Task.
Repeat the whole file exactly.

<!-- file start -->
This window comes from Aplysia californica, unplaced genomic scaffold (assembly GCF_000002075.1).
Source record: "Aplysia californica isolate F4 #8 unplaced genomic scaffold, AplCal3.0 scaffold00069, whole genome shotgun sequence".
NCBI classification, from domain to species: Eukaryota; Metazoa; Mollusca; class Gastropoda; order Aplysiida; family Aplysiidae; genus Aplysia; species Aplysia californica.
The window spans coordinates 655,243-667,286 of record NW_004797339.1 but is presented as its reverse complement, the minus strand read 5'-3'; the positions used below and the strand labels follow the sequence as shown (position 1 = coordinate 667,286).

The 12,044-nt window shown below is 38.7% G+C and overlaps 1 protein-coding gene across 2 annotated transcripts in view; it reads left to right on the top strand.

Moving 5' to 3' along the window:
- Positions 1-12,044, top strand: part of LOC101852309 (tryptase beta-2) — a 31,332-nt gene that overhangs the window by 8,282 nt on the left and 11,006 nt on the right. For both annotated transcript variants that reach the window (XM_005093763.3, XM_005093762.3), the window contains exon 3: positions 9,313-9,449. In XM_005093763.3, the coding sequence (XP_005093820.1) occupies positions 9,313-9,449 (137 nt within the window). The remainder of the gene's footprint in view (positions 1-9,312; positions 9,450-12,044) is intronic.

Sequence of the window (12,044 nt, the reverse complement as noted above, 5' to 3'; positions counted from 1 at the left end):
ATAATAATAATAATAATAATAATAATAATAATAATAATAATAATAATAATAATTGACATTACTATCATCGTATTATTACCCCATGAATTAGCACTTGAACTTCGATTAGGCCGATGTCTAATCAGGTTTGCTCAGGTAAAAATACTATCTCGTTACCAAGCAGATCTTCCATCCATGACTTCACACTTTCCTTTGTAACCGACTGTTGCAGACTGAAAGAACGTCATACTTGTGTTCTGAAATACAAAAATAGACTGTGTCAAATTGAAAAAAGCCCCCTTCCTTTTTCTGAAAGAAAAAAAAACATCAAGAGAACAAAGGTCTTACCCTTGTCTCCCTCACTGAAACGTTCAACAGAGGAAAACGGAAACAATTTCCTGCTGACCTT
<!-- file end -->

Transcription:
This window comes from Aplysia californica, unplaced genomic scaffold (assembly GCF_000002075.1).
Source record: "Aplysia californica isolate F4 #8 unplaced genomic scaffold, AplCal3.0 scaffold00069, whole genome shotgun sequence".
NCBI classification, from domain to species: Eukaryota; Metazoa; Mollusca; class Gastropoda; order Aplysiida; family Aplysiidae; genus Aplysia; species Aplysia californica.
The window spans coordinates 655,243-667,286 of record NW_004797339.1 but is presented as its reverse complement, the minus strand read 5'-3'; the positions used below and the strand labels follow the sequence as shown (position 1 = coordinate 667,286).

The 12,044-nt window shown below is 38.7% G+C and overlaps 1 protein-coding gene across 2 annotated transcripts in view; it reads left to right on the top strand.

Moving 5' to 3' along the window:
- Positions 1-12,044, top strand: part of LOC101852309 (tryptase beta-2) — a 31,332-nt gene that overhangs the window by 8,282 nt on the left and 11,006 nt on the right. For both annotated transcript variants that reach the window (XM_005093763.3, XM_005093762.3), the window contains exon 3: positions 9,313-9,449. In XM_005093763.3, the coding sequence (XP_005093820.1) occupies positions 9,313-9,449 (137 nt within the window). The remainder of the gene's footprint in view (positions 1-9,312; positions 9,450-12,044) is intronic.

Sequence of the window (12,044 nt, the reverse complement as noted above, 5' to 3'; positions counted from 1 at the left end):
ATAATAATAATAATAATAATAATAATAATAATAATAATAATAATAATAATAATTGACATTACTATCATCGTATTATTACCCCATGAATTAGCACTTGAACTTCGATTAGGCCGATGTCTAATCAGGTTTGCTCAGGTAAAAATACTATCTCGTTACCAAGCAGATCTTCCATCCATGACTTCACACTTTCCTTTGTAACCGACTGTTGCAGACTGAAAGAACGTCATACTTGTGTTCTGAAATACAAAAATAGACTGTGTCAAATTGAAAAAAGCCCCCTTCCTTTTTCTGAAAGAAAAAAAAACATCAAGAGAACAAAGGTCTTACCCTTGTCTCCCTCACTGAAACGTTCAACAGAGGAAAACGGAAACAATTTCCTGCTGACCTT